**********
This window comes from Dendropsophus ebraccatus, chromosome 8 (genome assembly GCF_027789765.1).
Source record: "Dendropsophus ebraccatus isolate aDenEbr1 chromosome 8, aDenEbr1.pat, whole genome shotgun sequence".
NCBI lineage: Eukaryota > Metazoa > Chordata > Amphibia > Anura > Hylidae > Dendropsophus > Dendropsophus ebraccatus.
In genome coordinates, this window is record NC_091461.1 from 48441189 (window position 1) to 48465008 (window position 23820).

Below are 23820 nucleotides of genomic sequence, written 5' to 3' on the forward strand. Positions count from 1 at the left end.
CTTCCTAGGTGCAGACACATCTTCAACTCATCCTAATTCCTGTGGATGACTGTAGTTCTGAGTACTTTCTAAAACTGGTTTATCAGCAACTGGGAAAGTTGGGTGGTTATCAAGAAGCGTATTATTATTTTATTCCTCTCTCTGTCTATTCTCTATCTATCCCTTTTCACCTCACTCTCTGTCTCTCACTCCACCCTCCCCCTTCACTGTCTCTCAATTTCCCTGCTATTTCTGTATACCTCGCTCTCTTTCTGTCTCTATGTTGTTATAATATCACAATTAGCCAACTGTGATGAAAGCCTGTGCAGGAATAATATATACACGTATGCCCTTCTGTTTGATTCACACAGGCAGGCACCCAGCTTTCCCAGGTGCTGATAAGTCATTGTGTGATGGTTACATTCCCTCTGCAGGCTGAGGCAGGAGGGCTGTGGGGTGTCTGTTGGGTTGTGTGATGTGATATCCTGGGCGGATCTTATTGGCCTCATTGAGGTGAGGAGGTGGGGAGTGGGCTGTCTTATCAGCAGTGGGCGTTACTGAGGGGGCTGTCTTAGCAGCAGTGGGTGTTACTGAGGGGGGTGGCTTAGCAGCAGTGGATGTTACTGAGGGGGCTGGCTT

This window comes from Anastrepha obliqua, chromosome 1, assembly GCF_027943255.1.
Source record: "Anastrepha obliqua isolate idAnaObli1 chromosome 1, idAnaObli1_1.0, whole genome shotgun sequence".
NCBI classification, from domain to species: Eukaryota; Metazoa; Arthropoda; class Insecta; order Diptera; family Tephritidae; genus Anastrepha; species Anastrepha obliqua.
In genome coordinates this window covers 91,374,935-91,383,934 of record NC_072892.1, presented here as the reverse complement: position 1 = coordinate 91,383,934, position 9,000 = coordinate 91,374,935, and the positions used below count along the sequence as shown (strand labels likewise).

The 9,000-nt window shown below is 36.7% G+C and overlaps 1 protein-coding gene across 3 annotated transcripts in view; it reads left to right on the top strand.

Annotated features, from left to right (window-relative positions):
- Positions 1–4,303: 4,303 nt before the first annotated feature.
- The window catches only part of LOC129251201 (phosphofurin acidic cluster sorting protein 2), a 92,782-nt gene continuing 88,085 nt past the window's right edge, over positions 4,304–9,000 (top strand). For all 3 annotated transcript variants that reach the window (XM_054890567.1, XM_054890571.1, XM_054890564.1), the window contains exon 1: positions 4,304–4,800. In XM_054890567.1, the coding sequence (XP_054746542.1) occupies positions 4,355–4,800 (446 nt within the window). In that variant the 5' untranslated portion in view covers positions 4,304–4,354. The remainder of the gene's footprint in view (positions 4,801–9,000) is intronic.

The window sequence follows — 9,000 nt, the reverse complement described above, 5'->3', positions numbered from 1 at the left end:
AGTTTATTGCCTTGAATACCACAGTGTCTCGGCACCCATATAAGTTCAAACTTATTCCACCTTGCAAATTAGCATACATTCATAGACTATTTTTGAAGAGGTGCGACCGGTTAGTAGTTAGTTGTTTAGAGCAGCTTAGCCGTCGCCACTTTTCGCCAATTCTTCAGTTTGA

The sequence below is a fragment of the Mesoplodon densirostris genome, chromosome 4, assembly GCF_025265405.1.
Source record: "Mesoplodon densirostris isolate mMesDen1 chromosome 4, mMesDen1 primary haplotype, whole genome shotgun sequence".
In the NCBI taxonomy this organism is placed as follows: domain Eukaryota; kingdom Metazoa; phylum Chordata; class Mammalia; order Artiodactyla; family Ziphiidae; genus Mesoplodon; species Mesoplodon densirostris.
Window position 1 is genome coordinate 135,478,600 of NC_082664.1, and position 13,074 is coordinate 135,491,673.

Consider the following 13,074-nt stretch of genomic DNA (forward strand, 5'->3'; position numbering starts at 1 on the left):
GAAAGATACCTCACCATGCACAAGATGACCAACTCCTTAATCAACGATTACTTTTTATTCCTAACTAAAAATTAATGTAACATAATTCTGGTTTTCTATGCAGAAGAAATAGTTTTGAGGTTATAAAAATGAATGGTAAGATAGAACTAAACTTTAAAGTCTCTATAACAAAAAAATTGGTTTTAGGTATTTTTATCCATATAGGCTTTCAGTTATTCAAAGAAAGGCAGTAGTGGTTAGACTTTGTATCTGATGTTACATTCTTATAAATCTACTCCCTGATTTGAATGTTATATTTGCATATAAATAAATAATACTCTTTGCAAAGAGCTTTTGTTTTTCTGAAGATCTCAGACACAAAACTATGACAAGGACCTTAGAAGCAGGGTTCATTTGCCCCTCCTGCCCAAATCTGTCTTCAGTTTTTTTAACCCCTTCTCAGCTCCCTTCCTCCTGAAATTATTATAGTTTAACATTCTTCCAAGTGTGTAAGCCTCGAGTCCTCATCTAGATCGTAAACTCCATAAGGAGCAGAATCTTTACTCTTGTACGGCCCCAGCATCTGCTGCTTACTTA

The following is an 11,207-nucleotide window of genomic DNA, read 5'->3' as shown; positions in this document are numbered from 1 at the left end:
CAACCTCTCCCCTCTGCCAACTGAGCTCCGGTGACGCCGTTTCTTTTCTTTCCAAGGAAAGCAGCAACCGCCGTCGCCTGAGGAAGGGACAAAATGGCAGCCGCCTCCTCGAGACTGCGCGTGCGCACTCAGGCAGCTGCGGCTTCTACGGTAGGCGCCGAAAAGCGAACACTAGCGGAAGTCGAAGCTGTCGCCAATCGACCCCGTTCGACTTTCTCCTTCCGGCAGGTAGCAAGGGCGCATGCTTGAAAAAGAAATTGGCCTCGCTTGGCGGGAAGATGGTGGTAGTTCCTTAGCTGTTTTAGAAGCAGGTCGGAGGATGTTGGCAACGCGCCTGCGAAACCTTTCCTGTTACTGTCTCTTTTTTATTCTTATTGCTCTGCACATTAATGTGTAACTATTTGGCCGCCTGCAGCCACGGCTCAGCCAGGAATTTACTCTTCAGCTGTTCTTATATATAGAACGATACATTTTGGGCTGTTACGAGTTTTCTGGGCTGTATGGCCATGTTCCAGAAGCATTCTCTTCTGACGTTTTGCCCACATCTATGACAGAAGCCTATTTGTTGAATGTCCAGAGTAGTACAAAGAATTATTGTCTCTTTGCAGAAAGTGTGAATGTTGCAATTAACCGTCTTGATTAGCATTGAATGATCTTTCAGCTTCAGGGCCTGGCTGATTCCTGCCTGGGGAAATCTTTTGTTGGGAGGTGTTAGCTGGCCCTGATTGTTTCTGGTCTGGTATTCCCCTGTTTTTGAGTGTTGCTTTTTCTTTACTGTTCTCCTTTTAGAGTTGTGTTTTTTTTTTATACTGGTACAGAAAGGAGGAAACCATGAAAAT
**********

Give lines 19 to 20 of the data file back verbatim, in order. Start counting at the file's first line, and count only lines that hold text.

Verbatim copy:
In the NCBI taxonomy this organism is placed as follows: domain Eukaryota; kingdom Metazoa; phylum Chordata; class Mammalia; order Artiodactyla; family Ziphiidae; genus Mesoplodon; species Mesoplodon densirostris.
Window position 1 is genome coordinate 135,478,600 of NC_082664.1, and position 13,074 is coordinate 135,491,673.